Brazilian diplomat doc deserves to find an audience

Sergio

on January 18, 2009 by Cathleen Rountree
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On August 19, 2003, a massive truck bomb exploded inside the compound of the UN headquarters of the Canal Hotel in Baghdad. Twenty-one people lost their lives. The most prominent among them, the Special Representative of the Secretary General to Iraq and UN High Commissioner for Human Rights, Sergio Vieira de Mello, an impossibly handsome and charismatic 55-year-old Brazilian career diplomat, who, during his 34-year career with the United Nations, had served in Geneva, Bangladesh, Sudan, Cyprus, Mozambique, Peru, Lebanon, Cambodia, Bosnia, East Timor, Kosovo and New York. But, after the building collapsed on him, rather than dying immediately, Sergio remained conscious for several hours entombed in the rubble that had once been his 3rd-story office.

After Sergio’s death, the film’s director, Greg Barker ( Ghosts of Rwanda ), visited his friend, social activist and academic, Samantha Power, a longtime friend of Vieira de Mello’s, who was in the process of writing his biography, Chasing the Flame. Based on her Pulitzer Prize-winning book, Sergio recounts the story of Vieira de Mello’s idyllic childhood in Rio de Janeiro, the forging of his political and social consciousness during the Paris strikes of 1968, his notorious womanizing and his illustriously contributive life, intercut--in spellbindingly horrific detail--with his final hours. The heartbreak the viewer feels at the incalculable waste of this exceptional humanitarian remains long after the lights come up. My hunch is that the doc will win a well-deserved Sundance award and, with a little luck, earn an eventual Academy Award nomination, which would help draw the audience it unquestionably deserves.

Sometimes described as a cross between James Bond and Bobby Kennedy, Vieira de Mello devoted his life to alleviating the suffering he encountered in his work among the world’s poorest and most defenseless peoples of the world. What may be most impressive about him, however, is the fact that, as his friend Richard Holbrook (the Assistant Secretary of State under Clinton) put it, “He had a fascination with evil genius”--such as the Khmer Rouge, with which he met--at great personal risk to himself--in order to secure repatriation for thousands of displaced Cambodians. His gift was that he listened to what people said they needed, rather than telling them what he thought they needed.

Every good story needs both a love interest and heroes. Carolina Larriera, a beautiful young Argentine woman Sergio had met in East Timor and his fiancée at the time of his death, provides the former. A fire chief and fireman-paramedic, William von Zehle and Andre Valentine, respectively, who were at the time serving in the Army reserves in Baghdad, assumed the role of heroes during their harrowing rescue attempt of Sergio. I’ve never been a fan of documentary reenactments--they’re so easy to do poorly--but Barker pulls them off with assurance and credibility. This fact, I believe, owes a great deal to von Zehle and Valentine’s willingness to portray themselves in the claustrophobic rescue operation.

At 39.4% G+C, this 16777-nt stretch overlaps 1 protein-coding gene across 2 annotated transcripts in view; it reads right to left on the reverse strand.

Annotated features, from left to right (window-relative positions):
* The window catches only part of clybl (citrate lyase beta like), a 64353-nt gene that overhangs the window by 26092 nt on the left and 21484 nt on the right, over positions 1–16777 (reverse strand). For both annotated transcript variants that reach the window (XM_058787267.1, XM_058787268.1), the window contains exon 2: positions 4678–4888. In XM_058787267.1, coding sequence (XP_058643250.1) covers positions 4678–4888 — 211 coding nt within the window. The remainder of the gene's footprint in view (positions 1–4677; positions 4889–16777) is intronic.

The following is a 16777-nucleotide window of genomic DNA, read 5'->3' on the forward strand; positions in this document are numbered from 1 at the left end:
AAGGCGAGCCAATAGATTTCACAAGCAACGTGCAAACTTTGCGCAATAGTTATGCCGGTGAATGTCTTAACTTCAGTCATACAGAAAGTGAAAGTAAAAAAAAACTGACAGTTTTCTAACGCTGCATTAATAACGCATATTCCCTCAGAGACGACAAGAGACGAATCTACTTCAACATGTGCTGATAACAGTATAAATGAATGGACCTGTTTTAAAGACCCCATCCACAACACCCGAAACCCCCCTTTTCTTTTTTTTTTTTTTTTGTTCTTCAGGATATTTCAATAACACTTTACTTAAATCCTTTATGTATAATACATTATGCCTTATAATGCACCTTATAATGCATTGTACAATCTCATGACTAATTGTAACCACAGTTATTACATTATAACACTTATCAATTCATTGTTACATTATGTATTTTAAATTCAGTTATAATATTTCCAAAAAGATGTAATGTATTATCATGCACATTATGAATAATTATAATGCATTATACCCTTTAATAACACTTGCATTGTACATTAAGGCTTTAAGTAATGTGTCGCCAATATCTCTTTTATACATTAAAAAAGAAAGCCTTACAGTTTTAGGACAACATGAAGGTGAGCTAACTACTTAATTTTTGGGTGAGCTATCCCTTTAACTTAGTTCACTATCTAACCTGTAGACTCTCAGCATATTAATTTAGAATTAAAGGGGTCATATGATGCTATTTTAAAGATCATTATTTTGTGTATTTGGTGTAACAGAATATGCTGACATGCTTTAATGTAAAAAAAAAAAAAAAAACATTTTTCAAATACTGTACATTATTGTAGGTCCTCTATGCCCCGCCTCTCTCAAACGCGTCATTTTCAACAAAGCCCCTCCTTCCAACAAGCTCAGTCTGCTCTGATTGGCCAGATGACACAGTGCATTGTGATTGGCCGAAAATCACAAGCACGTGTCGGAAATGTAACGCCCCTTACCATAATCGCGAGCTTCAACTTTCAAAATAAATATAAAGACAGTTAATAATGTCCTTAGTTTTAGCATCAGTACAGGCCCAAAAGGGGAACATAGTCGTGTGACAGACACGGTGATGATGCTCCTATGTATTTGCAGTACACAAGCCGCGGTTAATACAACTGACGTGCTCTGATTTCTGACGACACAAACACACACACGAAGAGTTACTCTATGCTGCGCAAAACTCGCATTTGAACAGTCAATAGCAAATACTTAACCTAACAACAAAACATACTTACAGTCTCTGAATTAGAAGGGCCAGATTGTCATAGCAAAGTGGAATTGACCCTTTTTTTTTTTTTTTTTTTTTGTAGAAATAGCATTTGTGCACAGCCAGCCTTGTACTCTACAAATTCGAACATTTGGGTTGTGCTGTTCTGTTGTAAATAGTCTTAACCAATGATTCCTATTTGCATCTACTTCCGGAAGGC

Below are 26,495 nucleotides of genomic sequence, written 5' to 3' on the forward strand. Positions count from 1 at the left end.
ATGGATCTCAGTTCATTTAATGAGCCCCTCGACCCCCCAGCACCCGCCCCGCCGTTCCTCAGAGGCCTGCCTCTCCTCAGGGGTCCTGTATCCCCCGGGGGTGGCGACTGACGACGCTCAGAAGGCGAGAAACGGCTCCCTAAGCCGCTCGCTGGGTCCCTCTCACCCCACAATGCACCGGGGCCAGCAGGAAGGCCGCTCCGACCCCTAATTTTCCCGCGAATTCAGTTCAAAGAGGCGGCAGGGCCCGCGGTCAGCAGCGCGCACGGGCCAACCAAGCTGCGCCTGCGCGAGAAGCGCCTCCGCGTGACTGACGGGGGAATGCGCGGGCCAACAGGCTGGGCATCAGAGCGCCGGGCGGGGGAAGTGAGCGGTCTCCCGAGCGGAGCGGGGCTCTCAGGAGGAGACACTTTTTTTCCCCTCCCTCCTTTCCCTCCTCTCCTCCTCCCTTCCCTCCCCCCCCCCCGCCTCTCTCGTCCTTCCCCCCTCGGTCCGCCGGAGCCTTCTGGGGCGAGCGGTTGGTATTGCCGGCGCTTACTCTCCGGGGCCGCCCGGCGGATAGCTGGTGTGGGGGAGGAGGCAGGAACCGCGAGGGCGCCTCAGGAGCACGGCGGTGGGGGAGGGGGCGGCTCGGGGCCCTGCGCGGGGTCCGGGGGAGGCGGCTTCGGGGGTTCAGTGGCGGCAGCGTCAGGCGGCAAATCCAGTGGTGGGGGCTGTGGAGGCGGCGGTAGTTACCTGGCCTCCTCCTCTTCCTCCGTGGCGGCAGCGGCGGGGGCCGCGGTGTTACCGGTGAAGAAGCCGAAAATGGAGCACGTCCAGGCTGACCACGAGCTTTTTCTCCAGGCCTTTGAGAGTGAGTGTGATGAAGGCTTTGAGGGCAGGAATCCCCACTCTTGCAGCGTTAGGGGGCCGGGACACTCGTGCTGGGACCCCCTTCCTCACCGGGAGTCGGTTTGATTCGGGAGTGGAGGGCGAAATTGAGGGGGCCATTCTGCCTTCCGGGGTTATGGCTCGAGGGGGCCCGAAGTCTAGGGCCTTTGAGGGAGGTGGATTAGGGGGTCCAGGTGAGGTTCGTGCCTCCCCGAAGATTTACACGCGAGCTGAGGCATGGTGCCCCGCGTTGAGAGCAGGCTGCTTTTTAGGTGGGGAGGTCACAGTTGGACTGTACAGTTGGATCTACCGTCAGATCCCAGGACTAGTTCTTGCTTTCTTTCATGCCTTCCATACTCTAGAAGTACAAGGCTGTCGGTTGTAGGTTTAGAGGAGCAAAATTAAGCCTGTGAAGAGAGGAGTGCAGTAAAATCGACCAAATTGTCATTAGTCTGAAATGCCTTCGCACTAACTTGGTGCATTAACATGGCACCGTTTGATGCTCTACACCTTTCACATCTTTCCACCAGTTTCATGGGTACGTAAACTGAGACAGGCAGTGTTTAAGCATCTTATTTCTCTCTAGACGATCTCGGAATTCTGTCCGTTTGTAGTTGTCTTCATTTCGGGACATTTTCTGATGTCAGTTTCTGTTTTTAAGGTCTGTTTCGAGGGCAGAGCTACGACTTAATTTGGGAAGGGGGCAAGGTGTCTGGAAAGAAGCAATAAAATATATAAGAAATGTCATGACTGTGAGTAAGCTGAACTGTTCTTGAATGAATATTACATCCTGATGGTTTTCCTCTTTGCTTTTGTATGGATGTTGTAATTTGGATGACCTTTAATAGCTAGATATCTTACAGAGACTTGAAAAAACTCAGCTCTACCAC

The ultimate (and unforgivable) irony in Sergio’s fate is that, from the beginning, he’d opposed the war. George W. Bush, Kofi Annan, Tony Blair and Condoleeza Rice convinced him that he was the man who could best set about trying to end the occupation of Iraq as soon as possible (it wasn’t long, however, until it became clear to him that the whole point of the invasion was occupation). He hadn’t wanted to go and instead dreamed of returning to Brazil with Carolina and starting a second family. The profound tragedy remains that, as thoroughly as the Bush regime bungled the invasion of Iraq--on every level--their incompetence directly affected Sergio’s death. As von Zehle and Valentine report, because of the paucity of useful implements and necessary equipment, they were reduced to removing the bricks and rubble atop Sergio’s body by using a woman’s over-sized purse and string as a pulley. What a sickening metaphor for an administration’s failure of imagination and responsibility.

But, as tragic as his death was, the film celebrates the indomitable spirit, dignity and resilience of Sergio Vieira de Mello.

Distributor: HBO Documentary Films
Cast: Samantha Power, Carolina Larriera, William von Zehle, Andre Valentine, Gil Loescher, Richard Holbrooke, Tony Blair and Condoleeza Rice
Director: Greg Barker
Producers: John Battsek, Greg Barker and Julie Goldman
Genre: Documentary
Rating: Unrated
Running time: 94 min.
Release date: Unset

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